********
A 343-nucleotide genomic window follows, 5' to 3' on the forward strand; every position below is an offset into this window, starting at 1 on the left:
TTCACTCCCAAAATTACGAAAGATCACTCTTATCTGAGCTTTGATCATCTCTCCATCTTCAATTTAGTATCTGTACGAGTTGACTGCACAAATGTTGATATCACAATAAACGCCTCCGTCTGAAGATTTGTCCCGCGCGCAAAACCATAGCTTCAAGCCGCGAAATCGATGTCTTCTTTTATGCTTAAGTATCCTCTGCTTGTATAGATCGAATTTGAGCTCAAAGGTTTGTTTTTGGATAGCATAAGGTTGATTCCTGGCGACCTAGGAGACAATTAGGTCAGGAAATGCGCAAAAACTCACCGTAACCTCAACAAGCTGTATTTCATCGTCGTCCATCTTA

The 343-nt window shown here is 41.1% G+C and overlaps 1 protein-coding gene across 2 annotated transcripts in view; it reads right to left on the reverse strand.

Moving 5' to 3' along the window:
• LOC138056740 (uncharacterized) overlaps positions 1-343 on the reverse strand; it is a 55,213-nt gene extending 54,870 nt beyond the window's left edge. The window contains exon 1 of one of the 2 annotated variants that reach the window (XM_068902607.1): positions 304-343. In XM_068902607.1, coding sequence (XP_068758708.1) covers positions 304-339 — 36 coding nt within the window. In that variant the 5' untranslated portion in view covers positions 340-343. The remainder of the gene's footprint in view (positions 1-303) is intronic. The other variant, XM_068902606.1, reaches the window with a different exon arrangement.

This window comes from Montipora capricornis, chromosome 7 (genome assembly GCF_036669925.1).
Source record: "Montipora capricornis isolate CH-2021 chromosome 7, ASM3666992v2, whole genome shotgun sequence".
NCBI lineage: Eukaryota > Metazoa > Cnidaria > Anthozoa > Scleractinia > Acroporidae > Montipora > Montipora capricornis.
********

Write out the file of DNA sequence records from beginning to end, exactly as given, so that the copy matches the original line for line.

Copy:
A 343-nucleotide genomic window follows, 5' to 3' on the forward strand; every position below is an offset into this window, starting at 1 on the left:
TTCACTCCCAAAATTACGAAAGATCACTCTTATCTGAGCTTTGATCATCTCTCCATCTTCAATTTAGTATCTGTACGAGTTGACTGCACAAATGTTGATATCACAATAAACGCCTCCGTCTGAAGATTTGTCCCGCGCGCAAAACCATAGCTTCAAGCCGCGAAATCGATGTCTTCTTTTATGCTTAAGTATCCTCTGCTTGTATAGATCGAATTTGAGCTCAAAGGTTTGTTTTTGGATAGCATAAGGTTGATTCCTGGCGACCTAGGAGACAATTAGGTCAGGAAATGCGCAAAAACTCACCGTAACCTCAACAAGCTGTATTTCATCGTCGTCCATCTTA

The 343-nt window shown here is 41.1% G+C and overlaps 1 protein-coding gene across 2 annotated transcripts in view; it reads right to left on the reverse strand.

Moving 5' to 3' along the window:
• LOC138056740 (uncharacterized) overlaps positions 1-343 on the reverse strand; it is a 55,213-nt gene extending 54,870 nt beyond the window's left edge. The window contains exon 1 of one of the 2 annotated variants that reach the window (XM_068902607.1): positions 304-343. In XM_068902607.1, coding sequence (XP_068758708.1) covers positions 304-339 — 36 coding nt within the window. In that variant the 5' untranslated portion in view covers positions 340-343. The remainder of the gene's footprint in view (positions 1-303) is intronic. The other variant, XM_068902606.1, reaches the window with a different exon arrangement.

This window comes from Montipora capricornis, chromosome 7 (genome assembly GCF_036669925.1).
Source record: "Montipora capricornis isolate CH-2021 chromosome 7, ASM3666992v2, whole genome shotgun sequence".
NCBI lineage: Eukaryota > Metazoa > Cnidaria > Anthozoa > Scleractinia > Acroporidae > Montipora > Montipora capricornis.